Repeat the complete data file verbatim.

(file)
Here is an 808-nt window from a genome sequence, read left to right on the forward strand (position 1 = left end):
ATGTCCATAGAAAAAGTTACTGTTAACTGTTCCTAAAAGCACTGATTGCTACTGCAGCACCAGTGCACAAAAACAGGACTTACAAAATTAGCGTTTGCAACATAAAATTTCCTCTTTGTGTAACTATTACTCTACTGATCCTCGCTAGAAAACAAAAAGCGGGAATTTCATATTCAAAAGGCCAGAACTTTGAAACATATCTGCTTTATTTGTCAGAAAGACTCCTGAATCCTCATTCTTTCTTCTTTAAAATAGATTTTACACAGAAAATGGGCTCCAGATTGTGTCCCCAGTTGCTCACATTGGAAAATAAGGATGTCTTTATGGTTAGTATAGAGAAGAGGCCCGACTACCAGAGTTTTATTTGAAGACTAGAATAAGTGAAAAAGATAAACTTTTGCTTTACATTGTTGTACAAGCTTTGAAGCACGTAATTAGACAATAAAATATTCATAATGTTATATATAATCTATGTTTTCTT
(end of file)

Here is an 808-nt window from a genome sequence, read left to right on the forward strand (position 1 = left end):
ATGTCCATAGAAAAAGTTACTGTTAACTGTTCCTAAAAGCACTGATTGCTACTGCAGCACCAGTGCACAAAAACAGGACTTACAAAATTAGCGTTTGCAACATAAAATTTCCTCTTTGTGTAACTATTACTCTACTGATCCTCGCTAGAAAACAAAAAGCGGGAATTTCATATTCAAAAGGCCAGAACTTTGAAACATATCTGCTTTATTTGTCAGAAAGACTCCTGAATCCTCATTCTTTCTTCTTTAAAATAGATTTTACACAGAAAATGGGCTCCAGATTGTGTCCCCAGTTGCTCACATTGGAAAATAAGGATGTCTTTATGGTTAGTATAGAGAAGAGGCCCGACTACCAGAGTTTTATTTGAAGACTAGAATAAGTGAAAAAGATAAACTTTTGCTTTACATTGTTGTACAAGCTTTGAAGCACGTAATTAGACAATAAAATATTCATAATGTTATATATAATCTATGTTTTCTT